September 6, 2001

An Explosive Day on North Campus

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North Campus Opens with a Bang…and then there were the fireworks.

Last Friday night, a campus wide celebration ensued for the grand opening of North Campus, bringing a diverse array of performances and an impressive fireworks display. The festivities kicked off in the Robert Purcell Community Center (now the Ebenezer of North Campus) with the Cornell dance group, Uhuru Kuumba opening for the D.C. based and internationally-touring dance troupe, Step Afrika. The largest and most energetic audience of the evening enjoyed learning about and witnessing the culturally rich choreography known as “stepping.” Once associated with the African-American Greek pledging process, stepping involves a lively combination of call-and-response, rapping, and expressive dancing.

Then, after this RPCC prelude, concerts commenced at both Noyes Community Center and the new Community Commons on North. Bree Sharp — known for her tongue-in-cheek pop tune “David Duchovny (Why Don’t You Love Me)” — played her brand of catchy folk-rock on West Campus.

The real excitement of the evening, however, surrounded the notoriously charismatic Evan Dando, once lead singer of the seminal alternative band, the Lemonheads. As the show was about to start, Dando entered the multipurpose room at Community Commons with a bale of hay, a remnant of the North Campus construction. Then, Mary Lorson opened for the rocker with her evocative indie rock, while Dando suggested from offstage that Lorson put on a pair of sunglasses. Realizing the irony, Lorson quipped that her music is “pretty morbid” for a celebration, but the intimately-sized crowd nevertheless enjoyed the contemplative songs. At one point, Lorson coaxed the ex-Lemonhead to abandon his cigarette (yes, the room was non-smoking) to join her for a moving, if imperfect, duet.

Stumbling onto the stage in his plaid button-down and yellow flip-flops, Dando opened his solo set with the Lemonheads classic, “It’s A Shame About Ray.” A few songs into the set, Dando decided the room needed to be “baptized” with a flood of feedback, putting an end to the mellow mood set by Lorson, at the expense of the audience’s eardrums. As the screeching came to a halt, Dando unplugged his guitar out of frustation with the sound system and sat down on the front of the stage, playing a heart-felt acoustic rendition of Victoria Williams’ “Frying Pan.” The change was greatly appreciated as the audience immediately responded by crowding around him to create an even more intimate atmosphere.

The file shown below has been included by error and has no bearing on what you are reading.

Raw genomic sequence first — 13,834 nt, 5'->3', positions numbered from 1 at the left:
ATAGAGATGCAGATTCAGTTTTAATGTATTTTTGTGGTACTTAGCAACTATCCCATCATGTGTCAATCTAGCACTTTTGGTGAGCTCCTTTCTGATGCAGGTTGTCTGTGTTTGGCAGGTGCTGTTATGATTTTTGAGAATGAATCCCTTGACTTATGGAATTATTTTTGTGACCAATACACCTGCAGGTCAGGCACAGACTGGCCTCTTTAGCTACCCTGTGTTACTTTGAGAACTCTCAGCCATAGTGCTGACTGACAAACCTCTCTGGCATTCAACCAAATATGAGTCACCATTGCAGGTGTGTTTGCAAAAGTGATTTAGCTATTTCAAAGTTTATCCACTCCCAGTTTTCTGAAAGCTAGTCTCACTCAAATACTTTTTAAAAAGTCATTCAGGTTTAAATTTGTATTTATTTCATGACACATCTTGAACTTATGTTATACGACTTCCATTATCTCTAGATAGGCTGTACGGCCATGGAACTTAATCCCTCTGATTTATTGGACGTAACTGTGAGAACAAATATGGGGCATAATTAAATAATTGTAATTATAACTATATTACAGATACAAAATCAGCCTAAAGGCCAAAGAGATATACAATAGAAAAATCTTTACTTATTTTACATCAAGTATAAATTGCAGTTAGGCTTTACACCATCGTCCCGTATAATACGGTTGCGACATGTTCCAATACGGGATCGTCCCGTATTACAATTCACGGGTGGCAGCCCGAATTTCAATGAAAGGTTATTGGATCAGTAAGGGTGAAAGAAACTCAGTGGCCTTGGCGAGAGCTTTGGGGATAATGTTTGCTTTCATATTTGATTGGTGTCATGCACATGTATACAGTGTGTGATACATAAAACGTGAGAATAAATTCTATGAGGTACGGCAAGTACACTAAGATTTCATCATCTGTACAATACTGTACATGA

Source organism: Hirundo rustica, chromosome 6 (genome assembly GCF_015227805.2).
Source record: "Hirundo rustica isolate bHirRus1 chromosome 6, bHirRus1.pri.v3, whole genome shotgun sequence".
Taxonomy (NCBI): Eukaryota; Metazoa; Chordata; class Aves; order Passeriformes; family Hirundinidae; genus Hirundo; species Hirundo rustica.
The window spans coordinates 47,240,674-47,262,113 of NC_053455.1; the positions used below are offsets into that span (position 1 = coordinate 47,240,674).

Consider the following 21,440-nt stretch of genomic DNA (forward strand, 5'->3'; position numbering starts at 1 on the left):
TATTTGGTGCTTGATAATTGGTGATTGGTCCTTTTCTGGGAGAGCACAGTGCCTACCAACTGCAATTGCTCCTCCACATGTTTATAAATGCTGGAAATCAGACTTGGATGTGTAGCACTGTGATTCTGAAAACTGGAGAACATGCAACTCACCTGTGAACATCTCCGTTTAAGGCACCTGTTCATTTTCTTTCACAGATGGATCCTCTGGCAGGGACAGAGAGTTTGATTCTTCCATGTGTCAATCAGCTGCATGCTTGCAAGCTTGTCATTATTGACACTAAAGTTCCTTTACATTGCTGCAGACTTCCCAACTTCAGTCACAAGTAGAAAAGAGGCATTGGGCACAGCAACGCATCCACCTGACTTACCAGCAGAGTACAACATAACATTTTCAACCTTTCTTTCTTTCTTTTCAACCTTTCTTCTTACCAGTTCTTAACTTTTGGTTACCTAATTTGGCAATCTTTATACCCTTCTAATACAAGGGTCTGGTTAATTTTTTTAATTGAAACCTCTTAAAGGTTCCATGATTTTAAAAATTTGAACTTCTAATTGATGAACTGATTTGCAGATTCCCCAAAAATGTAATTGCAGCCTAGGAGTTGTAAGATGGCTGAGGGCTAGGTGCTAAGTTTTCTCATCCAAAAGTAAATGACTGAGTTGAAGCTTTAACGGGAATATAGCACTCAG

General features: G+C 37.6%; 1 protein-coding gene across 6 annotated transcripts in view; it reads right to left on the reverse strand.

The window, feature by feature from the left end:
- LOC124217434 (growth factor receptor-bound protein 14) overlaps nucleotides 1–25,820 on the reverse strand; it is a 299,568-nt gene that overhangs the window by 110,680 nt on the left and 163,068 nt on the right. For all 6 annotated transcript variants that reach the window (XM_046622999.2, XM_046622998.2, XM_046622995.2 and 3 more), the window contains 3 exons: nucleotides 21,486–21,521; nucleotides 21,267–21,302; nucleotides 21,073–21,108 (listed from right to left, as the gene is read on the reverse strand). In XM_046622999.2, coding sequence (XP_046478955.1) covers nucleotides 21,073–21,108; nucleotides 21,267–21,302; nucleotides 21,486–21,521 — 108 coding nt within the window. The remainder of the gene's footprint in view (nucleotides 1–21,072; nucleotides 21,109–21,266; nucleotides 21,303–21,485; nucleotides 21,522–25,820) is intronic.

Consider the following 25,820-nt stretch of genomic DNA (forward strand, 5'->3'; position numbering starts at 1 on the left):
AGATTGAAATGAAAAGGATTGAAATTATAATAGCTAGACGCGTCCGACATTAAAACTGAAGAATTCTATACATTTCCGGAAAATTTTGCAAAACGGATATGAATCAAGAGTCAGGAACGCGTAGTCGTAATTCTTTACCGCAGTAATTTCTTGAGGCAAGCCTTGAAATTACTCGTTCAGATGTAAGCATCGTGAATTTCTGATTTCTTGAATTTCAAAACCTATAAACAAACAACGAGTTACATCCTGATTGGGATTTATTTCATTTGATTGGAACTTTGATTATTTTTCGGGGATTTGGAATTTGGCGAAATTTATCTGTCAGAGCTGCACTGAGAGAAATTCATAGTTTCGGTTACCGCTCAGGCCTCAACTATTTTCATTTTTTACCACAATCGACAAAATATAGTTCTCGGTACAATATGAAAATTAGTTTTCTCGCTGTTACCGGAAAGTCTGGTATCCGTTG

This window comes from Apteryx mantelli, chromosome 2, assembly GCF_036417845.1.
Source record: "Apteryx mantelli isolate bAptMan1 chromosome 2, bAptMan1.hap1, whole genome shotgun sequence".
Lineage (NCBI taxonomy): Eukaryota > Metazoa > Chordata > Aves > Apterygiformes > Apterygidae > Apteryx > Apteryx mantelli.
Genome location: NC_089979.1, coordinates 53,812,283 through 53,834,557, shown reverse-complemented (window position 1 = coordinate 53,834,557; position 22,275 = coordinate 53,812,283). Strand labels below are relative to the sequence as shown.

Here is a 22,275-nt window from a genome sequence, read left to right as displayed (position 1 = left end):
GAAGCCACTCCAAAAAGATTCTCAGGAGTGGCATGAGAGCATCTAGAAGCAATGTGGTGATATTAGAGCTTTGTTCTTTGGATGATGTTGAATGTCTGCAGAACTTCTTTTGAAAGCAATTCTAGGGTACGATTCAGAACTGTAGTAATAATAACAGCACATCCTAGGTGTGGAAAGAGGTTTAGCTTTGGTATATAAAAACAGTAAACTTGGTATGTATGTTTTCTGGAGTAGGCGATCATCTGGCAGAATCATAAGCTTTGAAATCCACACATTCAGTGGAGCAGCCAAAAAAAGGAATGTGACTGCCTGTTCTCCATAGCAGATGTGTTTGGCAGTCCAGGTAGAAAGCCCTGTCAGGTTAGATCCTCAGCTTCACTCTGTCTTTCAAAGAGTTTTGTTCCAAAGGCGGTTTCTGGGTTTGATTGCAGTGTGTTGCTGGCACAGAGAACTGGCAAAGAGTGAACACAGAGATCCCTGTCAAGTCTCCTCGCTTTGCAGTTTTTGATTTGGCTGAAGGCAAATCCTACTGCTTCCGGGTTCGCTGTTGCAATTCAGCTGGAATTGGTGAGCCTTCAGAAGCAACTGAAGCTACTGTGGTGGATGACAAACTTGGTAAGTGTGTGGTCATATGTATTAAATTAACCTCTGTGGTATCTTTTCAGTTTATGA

While finishing an unplugged version of the fan-favorite “Into Your Arms,” Dando spotted a security guard in the back of the room. The Lemonheads frontman exclaimed “The cops are here, good … are you a cop?” When the man answered “No,” Dando quickly retorted “good” to the audience’s amusement. A sign of things to come, this would not be Dando’s only interaction with a badge that night. After more of Dando’s warm voice and infectious strumming, a few students stood up to leave, at which point Evan stopped playing mid-song and declared, “That’s it. Those guys are leaving.” He proceeded to chase them into the hall with his guitar, chord and effect pedals falling off the stage after him. When he re-entered the room, he apologized, saying, “I’m kind of sensitive when people get up and leave and all, especially when I’m playing with such a good PA system.” Closing the set with a few requests, a new song, and some more piercing effects through the aforementioned “good PA system,” Dando remembered the bale of hay behind the stage. With the help of the excited audience, Dando ripped the ropes off the hay, covering the shiny, polyurethane-smelling floor and certain members of the audience with the yellow straw. That’s when the real fun started…

Heading down the stairs and outside the community center, with fans following, Dando inquired whether anyone present had a replacement for his prescription “downers” or painkillers (“do you mean to tell me no one has broken a leg within the last month … an elbow anyone?”). Still performing for his wide-eyed audience, Dando recalled various experiences he has had over his career with celebrities, like Juliana Hatfield and Liv Tyler. However, the most memorable story involved one of his Vancouver shows at which Courtney Love bared her breasts and usurped Dando’s guitar to play her hit “Doll Parts.” “I really pray for her, although in an ultra-Christian way, because she’s not very cool. That girl has a lot of fucking karma to deal with,” Dando joked. As Dando began to return inside to retrieve his gear, having failed to obtain any medication or even an invitation to a party, he was greeted by a Cornell policman asking, “Are you Evan?” After a momentary lapse of deafness, Dando shouted “What? What’s that? No I’m not going inside with you man, you got a gun and shit, I’m not going near you… What would you like to talk about? What would you like to talk about with me?” After the police offficer made Dando clean up all the hay, with the help of some Cornell students under the guise of his crew, Dando was handcuffed and taken away to Barton Hall. After witnessesing this outrageous spectacle, the venue was cleared as the police officer threatened to arrest all of the onlookers, including the opening band, for trespassing. The fireworks outside paled in comparsion to the explosive events during and after the concert.

Archived article by Ben Kupstas